For a full understanding of the plan referred to in this despatch, I quote from the letter sent by Colonel Porter: “I will therefore give my opinion, that your army and Canby's should be reinforced to the maximum; that after you get Wilmington, you strike for Savannah and the river; that Canby be instructed to hold the Mississippi river, and send a force to get Columbus, Georgia, either by the way of the Alabama or the Appalachicola, and that I keep Hood employed and put my army in final order for a march on Augusta, Columbia, and Charleston, to be ready as soon as Wilmington is sealed as to commerce, and the city of Savannah is in our possession.” This was in reply to a letter of mine of date September twelfth, in answer to a despatch of his containing substantially the same proposition, and in which I informed him of a proposed movement against Wilmington, and of the situation in Virginia, etc.Centreville, Ga., October 10--noon.Despatch about Wilson just received. Hood is now crossing Coosa river, twelve miles below Rome, bound west. If he passes over the Mobile and Ohio road, had I not better execute the plan of my lefter sent by Colonel Porter, and leave General Thomas, with the troops now in Tennessee, to defend the State? He will have an ample force when the reinforcements ordered reach Nashville.
City Point, Va., October 11, 1864--11 A. M.Your despatch of October tenth received. Does it not look as if Hood was going to attempt the invasion of Middle Tennessee, using the Mobile and Ohio and Memphis and Charleston roads to supply his base on the Tennessee river, about Florence or Decatur? If he does this, he ought to be met and prevented from getting north of the Tennessee river. If you were to cut loose, I do not believe you would meet Hood's army, but would be bushwhacked by all the old men and little boys, and such railroad guards as are still left at home. Hood would probably strike for Nashville, thinking that by going north he could inflict greater damage upon us than we could upon the rebels by going south. If there is any way of getting at Hood's Army I would prefer that; but I must trust to your own judgment. I find I shall not be able to send a force from here to act with you on Savannah. Your movements, therefore will be independent of mine; at least until the fall of Richmond takes place. I am afraid Thomas, with such lines of road as he has to protect, could not prevent Hood from going north. With Wilson turned loose, with all your cavalry, you will find the rebels put much more on the defensive than heretofore.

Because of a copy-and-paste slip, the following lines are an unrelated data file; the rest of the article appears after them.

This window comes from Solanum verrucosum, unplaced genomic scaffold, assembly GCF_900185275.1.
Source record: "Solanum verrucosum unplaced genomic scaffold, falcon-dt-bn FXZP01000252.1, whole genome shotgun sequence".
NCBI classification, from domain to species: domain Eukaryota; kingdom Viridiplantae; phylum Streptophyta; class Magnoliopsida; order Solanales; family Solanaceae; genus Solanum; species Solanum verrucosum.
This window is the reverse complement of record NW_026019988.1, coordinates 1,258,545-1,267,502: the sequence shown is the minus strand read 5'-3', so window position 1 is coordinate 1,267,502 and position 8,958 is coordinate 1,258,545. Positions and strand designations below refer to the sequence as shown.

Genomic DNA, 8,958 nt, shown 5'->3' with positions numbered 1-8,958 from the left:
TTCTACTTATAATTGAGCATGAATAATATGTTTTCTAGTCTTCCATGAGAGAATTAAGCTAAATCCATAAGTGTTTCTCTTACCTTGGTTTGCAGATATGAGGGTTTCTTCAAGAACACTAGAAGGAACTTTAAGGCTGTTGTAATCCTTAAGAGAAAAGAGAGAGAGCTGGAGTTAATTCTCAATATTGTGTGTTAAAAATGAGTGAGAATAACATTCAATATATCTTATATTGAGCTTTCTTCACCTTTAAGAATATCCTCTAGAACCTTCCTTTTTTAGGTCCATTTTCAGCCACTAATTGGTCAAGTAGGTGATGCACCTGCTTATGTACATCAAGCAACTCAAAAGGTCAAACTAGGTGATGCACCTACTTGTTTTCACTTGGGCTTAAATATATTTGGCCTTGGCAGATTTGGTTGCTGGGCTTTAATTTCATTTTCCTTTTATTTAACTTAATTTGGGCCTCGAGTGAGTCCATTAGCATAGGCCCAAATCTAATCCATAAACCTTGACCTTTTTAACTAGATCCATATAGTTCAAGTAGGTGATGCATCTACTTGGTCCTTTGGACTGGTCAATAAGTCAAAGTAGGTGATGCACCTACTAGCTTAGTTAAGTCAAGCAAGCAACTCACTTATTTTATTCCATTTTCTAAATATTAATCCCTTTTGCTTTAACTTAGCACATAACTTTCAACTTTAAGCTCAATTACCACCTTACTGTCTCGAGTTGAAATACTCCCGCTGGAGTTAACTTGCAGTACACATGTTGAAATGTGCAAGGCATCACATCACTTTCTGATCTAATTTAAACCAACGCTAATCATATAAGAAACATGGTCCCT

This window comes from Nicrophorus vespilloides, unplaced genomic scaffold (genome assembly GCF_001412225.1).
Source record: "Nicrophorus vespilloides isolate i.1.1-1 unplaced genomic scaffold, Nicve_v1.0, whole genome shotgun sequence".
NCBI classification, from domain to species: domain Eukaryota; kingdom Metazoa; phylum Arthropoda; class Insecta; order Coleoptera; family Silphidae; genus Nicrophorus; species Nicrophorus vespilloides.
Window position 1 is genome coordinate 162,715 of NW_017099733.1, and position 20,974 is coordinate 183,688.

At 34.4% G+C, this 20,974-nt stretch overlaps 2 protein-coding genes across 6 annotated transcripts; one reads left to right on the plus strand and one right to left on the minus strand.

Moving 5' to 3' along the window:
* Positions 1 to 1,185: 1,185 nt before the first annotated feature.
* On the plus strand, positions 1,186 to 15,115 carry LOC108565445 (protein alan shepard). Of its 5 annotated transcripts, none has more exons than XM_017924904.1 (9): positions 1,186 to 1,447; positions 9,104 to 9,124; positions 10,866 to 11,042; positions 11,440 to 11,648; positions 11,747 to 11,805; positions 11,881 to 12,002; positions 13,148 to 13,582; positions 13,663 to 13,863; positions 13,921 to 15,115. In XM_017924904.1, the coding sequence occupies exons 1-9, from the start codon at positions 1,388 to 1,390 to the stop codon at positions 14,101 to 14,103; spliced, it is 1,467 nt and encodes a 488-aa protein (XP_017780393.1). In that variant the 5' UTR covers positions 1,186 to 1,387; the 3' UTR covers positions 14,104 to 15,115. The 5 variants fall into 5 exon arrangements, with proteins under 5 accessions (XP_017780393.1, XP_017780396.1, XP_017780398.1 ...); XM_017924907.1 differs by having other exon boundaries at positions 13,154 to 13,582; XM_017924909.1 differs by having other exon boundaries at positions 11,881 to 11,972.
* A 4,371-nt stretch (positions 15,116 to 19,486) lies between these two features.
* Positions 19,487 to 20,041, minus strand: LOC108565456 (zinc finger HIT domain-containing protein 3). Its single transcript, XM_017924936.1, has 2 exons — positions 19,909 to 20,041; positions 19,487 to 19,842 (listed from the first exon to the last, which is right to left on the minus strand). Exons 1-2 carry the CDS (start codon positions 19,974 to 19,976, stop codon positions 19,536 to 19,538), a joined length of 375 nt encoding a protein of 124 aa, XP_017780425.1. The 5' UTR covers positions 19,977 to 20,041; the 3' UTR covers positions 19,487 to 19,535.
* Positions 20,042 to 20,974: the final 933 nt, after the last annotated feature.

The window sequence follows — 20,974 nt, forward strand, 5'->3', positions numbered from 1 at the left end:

Kingston, Ga., October 11--11 A. M.Hood moved his army from Palmetto station across by Dallas and Cedartown, and is now on the Coosa river, south of Rome. He threw one corps on my road at Acworth, and I was forced to follow. I hold Atlanta with the Twentieth corps, and have strong detachments along my line. This reduces my active force to a comparatively small army. We cannot remain here on the defensive. With the twenty-five thousand men, and the bold cavalry he has, he can constantly break my roads. I would infinitely prefer to make a wreck of the road, and of the country from Chattanooga to Atlanta, including the latter city, send back all my wounded and worthless, and, with my effective army, move through Georgia, smashing things, to the sea. Hood may turn into Tennessee and Kentucky, but I believe he will be forced to follow me. Instead of my being on the defensive, I would be on the offensive; instead of guessing at what he means to do, he would have to guess at my plans. The difference in war is full twenty-five per cent. I can make Savannah, Charleston, or the mouth of the Chattahoochee. Answer quick, as I know we will not have the telegraph long.
It was the original design to hold Atlanta, and by getting through to the coast, with a garrison left on the southern railroads, leading east and west, through Georgia, to effectually sever the east from the west. In other words, cut the would-be confederacy in two again, as it had been cut once by our gaining possession of the Mississippi river. General Sherman's plan virtually effected this object. General Sherman commenced at once his preparations for his proposed movement, keeping his army in position in the meantime to watch Hood. Becoming satisfied that Hood had moved westward from Gadsden across Sand mountain, General Sherman sent the Fourth corps Major-General Stanley commanding, and the Twenty-third corps, Major-General Schofield commanding, back to Chattanooga to report to Major-General Thomas, at Nashville, whom he had placed in command of all the troops of his military division, save the four army corps and cavalry division he designed to move with through Georgia. With the troops thus left at his disposal, there was little doubt that GeneralCity Point, Va., October 11, 1864--11:30 P. M.Your despatch of to-day received. If you are satisfied the trip to the sea-coast can be made, holding the line of the Tennessee river firmly, you may make it, destroying all the railroad south of Dalton or Chattanooga, as you think best.